forum 9: week of 12 March: Fisher and the design of experiments

Fragment of a discussion from Course talk:Phil440A
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Nicole, Does the above chart copy, and the associated text copy that follows below, that are copied from the experiment described on page 248 of the Boeing Advanced Quality Sytem Tools document, satisfy your concept of significance test methods, and the significance test methods of Deborah Mayo, and Sir Ronald A. Fisher

Robust design: testing process parameters Parts in a heat-treat process were experiencing unpredictable growth, causing some parts to grow outside of the specification limits and be rejected as scrap. It was surmised by the engineering team that irregular growth was due to the orientation of the part in the oven and the part’s location in the oven. Since it was desirable to heat treat a maximum number of parts in each oven load, it was important to be able to determine a set of heat-treat processing conditions that would result in minimum growth for heat-treated parts in both a horizontal and vertical orientation, and at both the top and bottom locations in the oven.

Four process factors were identified: hold temperature, dwell time, gas flow rate, and temperature at removal. The team defined two settings for each of the process factors. The experiment used eight runs of the oven, as shown in figure 2.7 (a fractional factorial design, that is, a particular selection of half of the 16 possibilities defined by all combinations of the process factors at two settings). For each oven run, parts were placed at both the top and the bottom of the oven and in both orientations.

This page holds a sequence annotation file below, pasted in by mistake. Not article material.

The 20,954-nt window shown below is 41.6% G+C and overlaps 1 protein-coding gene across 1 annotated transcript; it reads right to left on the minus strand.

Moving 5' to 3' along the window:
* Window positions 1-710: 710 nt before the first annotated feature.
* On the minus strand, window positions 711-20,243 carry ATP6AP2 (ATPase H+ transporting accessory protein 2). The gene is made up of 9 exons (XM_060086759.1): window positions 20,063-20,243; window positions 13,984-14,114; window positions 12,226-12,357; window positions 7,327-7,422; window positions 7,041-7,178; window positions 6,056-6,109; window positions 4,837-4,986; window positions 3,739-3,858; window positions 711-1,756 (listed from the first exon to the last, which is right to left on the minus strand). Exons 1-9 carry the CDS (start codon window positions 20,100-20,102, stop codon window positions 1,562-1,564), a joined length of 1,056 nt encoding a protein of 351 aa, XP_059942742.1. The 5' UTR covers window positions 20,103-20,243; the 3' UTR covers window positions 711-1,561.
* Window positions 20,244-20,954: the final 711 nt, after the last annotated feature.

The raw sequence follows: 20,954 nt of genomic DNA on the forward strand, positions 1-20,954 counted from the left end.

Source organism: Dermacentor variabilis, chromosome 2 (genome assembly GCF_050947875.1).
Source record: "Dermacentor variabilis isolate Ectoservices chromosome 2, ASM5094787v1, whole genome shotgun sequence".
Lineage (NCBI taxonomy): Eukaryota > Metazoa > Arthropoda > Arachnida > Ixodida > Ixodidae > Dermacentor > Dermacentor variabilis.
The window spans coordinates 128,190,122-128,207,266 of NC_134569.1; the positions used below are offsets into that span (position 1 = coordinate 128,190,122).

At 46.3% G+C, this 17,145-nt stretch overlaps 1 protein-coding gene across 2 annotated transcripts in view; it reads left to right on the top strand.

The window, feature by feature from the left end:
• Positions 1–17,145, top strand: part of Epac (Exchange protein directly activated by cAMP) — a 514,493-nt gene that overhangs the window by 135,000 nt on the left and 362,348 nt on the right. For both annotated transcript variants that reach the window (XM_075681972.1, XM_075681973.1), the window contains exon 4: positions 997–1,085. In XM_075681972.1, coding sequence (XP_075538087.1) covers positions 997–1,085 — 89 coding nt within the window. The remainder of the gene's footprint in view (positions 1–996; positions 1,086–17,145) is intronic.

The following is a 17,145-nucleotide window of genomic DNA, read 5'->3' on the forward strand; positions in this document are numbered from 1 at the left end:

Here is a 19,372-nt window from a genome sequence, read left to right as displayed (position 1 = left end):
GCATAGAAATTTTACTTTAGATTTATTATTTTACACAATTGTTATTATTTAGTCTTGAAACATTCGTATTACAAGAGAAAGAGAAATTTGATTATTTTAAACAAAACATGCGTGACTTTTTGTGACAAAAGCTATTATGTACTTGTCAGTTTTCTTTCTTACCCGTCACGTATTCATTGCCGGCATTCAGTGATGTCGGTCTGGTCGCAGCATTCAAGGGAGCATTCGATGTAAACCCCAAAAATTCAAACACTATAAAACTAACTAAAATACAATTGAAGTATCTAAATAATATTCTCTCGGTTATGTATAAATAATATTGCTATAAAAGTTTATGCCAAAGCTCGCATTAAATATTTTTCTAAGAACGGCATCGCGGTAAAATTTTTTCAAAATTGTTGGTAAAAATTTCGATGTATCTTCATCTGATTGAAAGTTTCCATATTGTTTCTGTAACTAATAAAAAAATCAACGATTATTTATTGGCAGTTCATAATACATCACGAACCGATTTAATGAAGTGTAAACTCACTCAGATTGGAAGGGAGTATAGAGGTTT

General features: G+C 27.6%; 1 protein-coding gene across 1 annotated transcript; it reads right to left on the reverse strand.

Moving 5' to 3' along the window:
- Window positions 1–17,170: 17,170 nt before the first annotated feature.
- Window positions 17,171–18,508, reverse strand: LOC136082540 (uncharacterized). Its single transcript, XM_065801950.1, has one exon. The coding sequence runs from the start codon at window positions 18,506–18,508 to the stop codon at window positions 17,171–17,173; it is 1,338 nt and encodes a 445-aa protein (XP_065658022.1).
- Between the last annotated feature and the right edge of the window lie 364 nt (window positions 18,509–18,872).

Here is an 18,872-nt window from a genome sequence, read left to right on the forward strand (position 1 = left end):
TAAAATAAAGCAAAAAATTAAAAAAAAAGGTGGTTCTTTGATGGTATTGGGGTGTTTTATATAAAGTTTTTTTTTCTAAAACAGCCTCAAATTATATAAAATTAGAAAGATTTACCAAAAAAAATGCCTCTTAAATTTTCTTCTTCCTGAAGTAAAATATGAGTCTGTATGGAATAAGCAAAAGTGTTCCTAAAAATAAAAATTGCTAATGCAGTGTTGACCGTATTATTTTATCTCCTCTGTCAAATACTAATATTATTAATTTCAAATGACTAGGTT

The experimental results indicated an unsuspected effect due to oven location, with parts in the bottom of the oven experiencing less growth than those in the top of the oven. The analysis indicated that a particular combination of hold temperature and dwell time would result in part growth that is insensitive (or robust) to part orientation and part location. Furthermore, the experiment indicated that temperature at removal did not affect part growth, leading to the conclusion that parts could be removed from the oven at a higher temperature; thus resulting in savings in run time.

02:13, 17 March 2012

Unless I have access to the analysis of variance (ANOVA) table, I cannot comment on the last paragraph (pertaining to what the results indicated, or the conclusion that was drawn from the experiment). Also, I should mention that ANOVA (e.g., see http://www.stat.columbia.edu/~gelman/research/unpublished/econanova.pdf) is a separate technique in itself, distinct from the type of significance tests that Fisher introduced in Chapter 2 of his book (i.e., the reading for this past week). To answer your question, page 248 of the Boeing Advanced Quality System Tools document does not satisfy my concept of significance test methods insofar as it not relating at all to the significance test introduced in my presentation earlier this week. I hope this helps. If you have any more questions pertaining to the example you gave me in the Boeing Advanced Quality System Tools document, then I suggest we do not communicate on this forum but in other ways that will not disturb the focus of the discussions in this course.

20:41, 17 March 2012